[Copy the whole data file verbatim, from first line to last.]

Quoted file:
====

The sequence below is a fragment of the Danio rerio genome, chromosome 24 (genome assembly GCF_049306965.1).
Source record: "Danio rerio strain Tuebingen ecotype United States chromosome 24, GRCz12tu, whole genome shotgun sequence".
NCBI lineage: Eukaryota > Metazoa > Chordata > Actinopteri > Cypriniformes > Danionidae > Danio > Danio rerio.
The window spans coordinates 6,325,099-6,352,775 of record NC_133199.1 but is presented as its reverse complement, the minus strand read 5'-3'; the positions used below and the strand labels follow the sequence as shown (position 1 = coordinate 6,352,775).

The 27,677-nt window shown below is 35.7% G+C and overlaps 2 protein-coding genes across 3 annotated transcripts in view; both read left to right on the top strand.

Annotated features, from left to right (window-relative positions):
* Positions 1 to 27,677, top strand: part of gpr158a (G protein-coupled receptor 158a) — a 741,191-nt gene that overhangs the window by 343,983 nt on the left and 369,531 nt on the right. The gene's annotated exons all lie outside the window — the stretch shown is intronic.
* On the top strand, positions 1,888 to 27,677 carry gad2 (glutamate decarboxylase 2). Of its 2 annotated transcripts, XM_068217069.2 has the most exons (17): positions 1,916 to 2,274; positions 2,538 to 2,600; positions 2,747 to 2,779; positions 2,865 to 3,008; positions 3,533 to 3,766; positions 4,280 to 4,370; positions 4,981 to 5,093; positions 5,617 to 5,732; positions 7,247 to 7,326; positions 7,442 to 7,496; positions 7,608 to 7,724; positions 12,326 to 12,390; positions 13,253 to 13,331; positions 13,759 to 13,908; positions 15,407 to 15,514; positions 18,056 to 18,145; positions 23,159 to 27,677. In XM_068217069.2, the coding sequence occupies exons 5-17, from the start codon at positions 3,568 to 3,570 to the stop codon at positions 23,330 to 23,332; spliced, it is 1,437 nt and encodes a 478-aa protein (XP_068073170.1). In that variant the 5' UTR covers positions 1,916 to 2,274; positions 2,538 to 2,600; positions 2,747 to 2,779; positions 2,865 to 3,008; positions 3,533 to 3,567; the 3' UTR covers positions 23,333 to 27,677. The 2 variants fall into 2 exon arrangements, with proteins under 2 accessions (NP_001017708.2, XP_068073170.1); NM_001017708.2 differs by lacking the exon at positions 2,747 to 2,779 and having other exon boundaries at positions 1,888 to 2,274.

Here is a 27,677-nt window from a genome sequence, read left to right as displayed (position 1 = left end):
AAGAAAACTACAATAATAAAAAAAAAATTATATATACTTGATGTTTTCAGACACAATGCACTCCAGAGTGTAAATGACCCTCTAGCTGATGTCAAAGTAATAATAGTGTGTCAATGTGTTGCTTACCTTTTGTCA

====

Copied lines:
The sequence below is a fragment of the Danio rerio genome, chromosome 24 (genome assembly GCF_049306965.1).
Source record: "Danio rerio strain Tuebingen ecotype United States chromosome 24, GRCz12tu, whole genome shotgun sequence".
NCBI lineage: Eukaryota > Metazoa > Chordata > Actinopteri > Cypriniformes > Danionidae > Danio > Danio rerio.
The window spans coordinates 6,325,099-6,352,775 of record NC_133199.1 but is presented as its reverse complement, the minus strand read 5'-3'; the positions used below and the strand labels follow the sequence as shown (position 1 = coordinate 6,352,775).

The 27,677-nt window shown below is 35.7% G+C and overlaps 2 protein-coding genes across 3 annotated transcripts in view; both read left to right on the top strand.

Annotated features, from left to right (window-relative positions):
* Positions 1 to 27,677, top strand: part of gpr158a (G protein-coupled receptor 158a) — a 741,191-nt gene that overhangs the window by 343,983 nt on the left and 369,531 nt on the right. The gene's annotated exons all lie outside the window — the stretch shown is intronic.
* On the top strand, positions 1,888 to 27,677 carry gad2 (glutamate decarboxylase 2). Of its 2 annotated transcripts, XM_068217069.2 has the most exons (17): positions 1,916 to 2,274; positions 2,538 to 2,600; positions 2,747 to 2,779; positions 2,865 to 3,008; positions 3,533 to 3,766; positions 4,280 to 4,370; positions 4,981 to 5,093; positions 5,617 to 5,732; positions 7,247 to 7,326; positions 7,442 to 7,496; positions 7,608 to 7,724; positions 12,326 to 12,390; positions 13,253 to 13,331; positions 13,759 to 13,908; positions 15,407 to 15,514; positions 18,056 to 18,145; positions 23,159 to 27,677. In XM_068217069.2, the coding sequence occupies exons 5-17, from the start codon at positions 3,568 to 3,570 to the stop codon at positions 23,330 to 23,332; spliced, it is 1,437 nt and encodes a 478-aa protein (XP_068073170.1). In that variant the 5' UTR covers positions 1,916 to 2,274; positions 2,538 to 2,600; positions 2,747 to 2,779; positions 2,865 to 3,008; positions 3,533 to 3,567; the 3' UTR covers positions 23,333 to 27,677. The 2 variants fall into 2 exon arrangements, with proteins under 2 accessions (NP_001017708.2, XP_068073170.1); NM_001017708.2 differs by lacking the exon at positions 2,747 to 2,779 and having other exon boundaries at positions 1,888 to 2,274.

Here is a 27,677-nt window from a genome sequence, read left to right as displayed (position 1 = left end):
AAGAAAACTACAATAATAAAAAAAAAATTATATATACTTGATGTTTTCAGACACAATGCACTCCAGAGTGTAAATGACCCTCTAGCTGATGTCAAAGTAATAATAGTGTGTCAATGTGTTGCTTACCTTTTGTCA